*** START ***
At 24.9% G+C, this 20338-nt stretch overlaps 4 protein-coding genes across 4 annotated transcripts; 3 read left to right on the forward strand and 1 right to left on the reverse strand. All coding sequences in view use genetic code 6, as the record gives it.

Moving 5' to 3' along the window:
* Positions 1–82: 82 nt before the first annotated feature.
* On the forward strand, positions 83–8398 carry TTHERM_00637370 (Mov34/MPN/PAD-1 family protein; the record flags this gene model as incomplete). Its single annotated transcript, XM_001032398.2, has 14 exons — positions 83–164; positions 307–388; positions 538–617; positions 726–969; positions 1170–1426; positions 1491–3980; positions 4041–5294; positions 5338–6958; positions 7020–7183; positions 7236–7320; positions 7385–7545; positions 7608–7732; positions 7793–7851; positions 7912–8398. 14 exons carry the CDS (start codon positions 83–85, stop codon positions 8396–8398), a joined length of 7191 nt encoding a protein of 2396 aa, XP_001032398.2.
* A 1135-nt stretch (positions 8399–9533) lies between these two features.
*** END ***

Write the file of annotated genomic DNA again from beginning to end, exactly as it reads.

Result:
At 24.9% G+C, this 20338-nt stretch overlaps 4 protein-coding genes across 4 annotated transcripts; 3 read left to right on the forward strand and 1 right to left on the reverse strand. All coding sequences in view use genetic code 6, as the record gives it.

Moving 5' to 3' along the window:
* Positions 1–82: 82 nt before the first annotated feature.
* On the forward strand, positions 83–8398 carry TTHERM_00637370 (Mov34/MPN/PAD-1 family protein; the record flags this gene model as incomplete). Its single annotated transcript, XM_001032398.2, has 14 exons — positions 83–164; positions 307–388; positions 538–617; positions 726–969; positions 1170–1426; positions 1491–3980; positions 4041–5294; positions 5338–6958; positions 7020–7183; positions 7236–7320; positions 7385–7545; positions 7608–7732; positions 7793–7851; positions 7912–8398. 14 exons carry the CDS (start codon positions 83–85, stop codon positions 8396–8398), a joined length of 7191 nt encoding a protein of 2396 aa, XP_001032398.2.
* A 1135-nt stretch (positions 8399–9533) lies between these two features.